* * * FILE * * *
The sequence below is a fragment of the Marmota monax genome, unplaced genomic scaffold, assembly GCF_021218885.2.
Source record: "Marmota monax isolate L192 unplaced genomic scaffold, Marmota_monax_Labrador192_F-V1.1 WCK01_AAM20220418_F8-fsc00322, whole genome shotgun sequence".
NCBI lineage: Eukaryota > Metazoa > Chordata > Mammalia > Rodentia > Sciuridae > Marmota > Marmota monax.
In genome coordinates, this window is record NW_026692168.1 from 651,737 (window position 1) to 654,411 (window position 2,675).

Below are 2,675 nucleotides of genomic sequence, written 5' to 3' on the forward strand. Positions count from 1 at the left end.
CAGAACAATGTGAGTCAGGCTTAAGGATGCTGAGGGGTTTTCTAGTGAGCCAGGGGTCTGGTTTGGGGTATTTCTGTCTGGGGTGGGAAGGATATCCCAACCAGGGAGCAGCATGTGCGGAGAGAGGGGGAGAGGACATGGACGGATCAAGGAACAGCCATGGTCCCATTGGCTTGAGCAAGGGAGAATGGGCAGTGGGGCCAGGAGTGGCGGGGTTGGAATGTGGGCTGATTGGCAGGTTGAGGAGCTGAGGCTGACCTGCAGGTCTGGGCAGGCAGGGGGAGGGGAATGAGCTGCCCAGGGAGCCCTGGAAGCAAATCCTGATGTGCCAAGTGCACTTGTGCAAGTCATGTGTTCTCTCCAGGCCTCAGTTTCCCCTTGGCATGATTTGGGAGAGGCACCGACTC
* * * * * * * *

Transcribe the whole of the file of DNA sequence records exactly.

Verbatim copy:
The sequence below is a fragment of the Marmota monax genome, unplaced genomic scaffold, assembly GCF_021218885.2.
Source record: "Marmota monax isolate L192 unplaced genomic scaffold, Marmota_monax_Labrador192_F-V1.1 WCK01_AAM20220418_F8-fsc00322, whole genome shotgun sequence".
NCBI lineage: Eukaryota > Metazoa > Chordata > Mammalia > Rodentia > Sciuridae > Marmota > Marmota monax.
In genome coordinates, this window is record NW_026692168.1 from 651,737 (window position 1) to 654,411 (window position 2,675).

Below are 2,675 nucleotides of genomic sequence, written 5' to 3' on the forward strand. Positions count from 1 at the left end.
CAGAACAATGTGAGTCAGGCTTAAGGATGCTGAGGGGTTTTCTAGTGAGCCAGGGGTCTGGTTTGGGGTATTTCTGTCTGGGGTGGGAAGGATATCCCAACCAGGGAGCAGCATGTGCGGAGAGAGGGGGAGAGGACATGGACGGATCAAGGAACAGCCATGGTCCCATTGGCTTGAGCAAGGGAGAATGGGCAGTGGGGCCAGGAGTGGCGGGGTTGGAATGTGGGCTGATTGGCAGGTTGAGGAGCTGAGGCTGACCTGCAGGTCTGGGCAGGCAGGGGGAGGGGAATGAGCTGCCCAGGGAGCCCTGGAAGCAAATCCTGATGTGCCAAGTGCACTTGTGCAAGTCATGTGTTCTCTCCAGGCCTCAGTTTCCCCTTGGCATGATTTGGGAGAGGCACCGACTC